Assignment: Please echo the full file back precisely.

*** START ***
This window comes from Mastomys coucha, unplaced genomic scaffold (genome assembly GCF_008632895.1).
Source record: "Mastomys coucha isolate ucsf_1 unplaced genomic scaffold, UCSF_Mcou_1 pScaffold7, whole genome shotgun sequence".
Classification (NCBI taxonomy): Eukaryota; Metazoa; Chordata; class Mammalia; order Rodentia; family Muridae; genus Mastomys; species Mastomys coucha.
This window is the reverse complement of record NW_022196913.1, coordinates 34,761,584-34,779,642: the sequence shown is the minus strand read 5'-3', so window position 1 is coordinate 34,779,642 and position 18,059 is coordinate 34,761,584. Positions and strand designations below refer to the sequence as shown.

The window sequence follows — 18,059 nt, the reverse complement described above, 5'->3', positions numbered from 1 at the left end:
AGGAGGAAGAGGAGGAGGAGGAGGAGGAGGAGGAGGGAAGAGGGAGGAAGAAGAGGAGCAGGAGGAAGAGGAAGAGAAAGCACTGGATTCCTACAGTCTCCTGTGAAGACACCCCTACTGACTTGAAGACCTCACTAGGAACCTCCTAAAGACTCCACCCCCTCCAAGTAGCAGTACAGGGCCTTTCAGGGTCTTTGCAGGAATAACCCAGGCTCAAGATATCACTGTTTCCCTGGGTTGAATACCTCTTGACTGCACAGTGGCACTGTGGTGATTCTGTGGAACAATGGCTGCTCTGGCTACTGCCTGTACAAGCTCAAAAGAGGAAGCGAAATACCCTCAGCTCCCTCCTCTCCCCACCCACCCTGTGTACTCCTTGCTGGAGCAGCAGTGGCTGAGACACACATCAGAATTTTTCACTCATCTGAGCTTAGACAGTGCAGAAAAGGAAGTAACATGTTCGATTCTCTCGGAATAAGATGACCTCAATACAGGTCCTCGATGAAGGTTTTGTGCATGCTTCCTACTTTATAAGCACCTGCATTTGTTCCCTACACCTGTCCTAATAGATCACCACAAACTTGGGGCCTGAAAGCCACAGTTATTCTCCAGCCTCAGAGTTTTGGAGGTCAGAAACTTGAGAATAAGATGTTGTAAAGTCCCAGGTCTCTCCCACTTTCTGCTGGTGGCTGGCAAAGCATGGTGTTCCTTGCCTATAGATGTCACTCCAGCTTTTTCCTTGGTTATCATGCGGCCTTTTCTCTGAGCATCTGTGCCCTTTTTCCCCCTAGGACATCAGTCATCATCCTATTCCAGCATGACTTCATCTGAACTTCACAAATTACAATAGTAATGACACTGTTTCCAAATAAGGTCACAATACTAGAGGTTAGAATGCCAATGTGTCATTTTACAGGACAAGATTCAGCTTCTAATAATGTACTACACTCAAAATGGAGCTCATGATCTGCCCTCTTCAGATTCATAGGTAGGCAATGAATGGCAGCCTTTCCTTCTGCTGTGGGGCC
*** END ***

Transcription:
This window comes from Mastomys coucha, unplaced genomic scaffold (genome assembly GCF_008632895.1).
Source record: "Mastomys coucha isolate ucsf_1 unplaced genomic scaffold, UCSF_Mcou_1 pScaffold7, whole genome shotgun sequence".
Classification (NCBI taxonomy): Eukaryota; Metazoa; Chordata; class Mammalia; order Rodentia; family Muridae; genus Mastomys; species Mastomys coucha.
This window is the reverse complement of record NW_022196913.1, coordinates 34,761,584-34,779,642: the sequence shown is the minus strand read 5'-3', so window position 1 is coordinate 34,779,642 and position 18,059 is coordinate 34,761,584. Positions and strand designations below refer to the sequence as shown.

The window sequence follows — 18,059 nt, the reverse complement described above, 5'->3', positions numbered from 1 at the left end:
AGGAGGAAGAGGAGGAGGAGGAGGAGGAGGAGGAGGGAAGAGGGAGGAAGAAGAGGAGCAGGAGGAAGAGGAAGAGAAAGCACTGGATTCCTACAGTCTCCTGTGAAGACACCCCTACTGACTTGAAGACCTCACTAGGAACCTCCTAAAGACTCCACCCCCTCCAAGTAGCAGTACAGGGCCTTTCAGGGTCTTTGCAGGAATAACCCAGGCTCAAGATATCACTGTTTCCCTGGGTTGAATACCTCTTGACTGCACAGTGGCACTGTGGTGATTCTGTGGAACAATGGCTGCTCTGGCTACTGCCTGTACAAGCTCAAAAGAGGAAGCGAAATACCCTCAGCTCCCTCCTCTCCCCACCCACCCTGTGTACTCCTTGCTGGAGCAGCAGTGGCTGAGACACACATCAGAATTTTTCACTCATCTGAGCTTAGACAGTGCAGAAAAGGAAGTAACATGTTCGATTCTCTCGGAATAAGATGACCTCAATACAGGTCCTCGATGAAGGTTTTGTGCATGCTTCCTACTTTATAAGCACCTGCATTTGTTCCCTACACCTGTCCTAATAGATCACCACAAACTTGGGGCCTGAAAGCCACAGTTATTCTCCAGCCTCAGAGTTTTGGAGGTCAGAAACTTGAGAATAAGATGTTGTAAAGTCCCAGGTCTCTCCCACTTTCTGCTGGTGGCTGGCAAAGCATGGTGTTCCTTGCCTATAGATGTCACTCCAGCTTTTTCCTTGGTTATCATGCGGCCTTTTCTCTGAGCATCTGTGCCCTTTTTCCCCCTAGGACATCAGTCATCATCCTATTCCAGCATGACTTCATCTGAACTTCACAAATTACAATAGTAATGACACTGTTTCCAAATAAGGTCACAATACTAGAGGTTAGAATGCCAATGTGTCATTTTACAGGACAAGATTCAGCTTCTAATAATGTACTACACTCAAAATGGAGCTCATGATCTGCCCTCTTCAGATTCATAGGTAGGCAATGAATGGCAGCCTTTCCTTCTGCTGTGGGGCC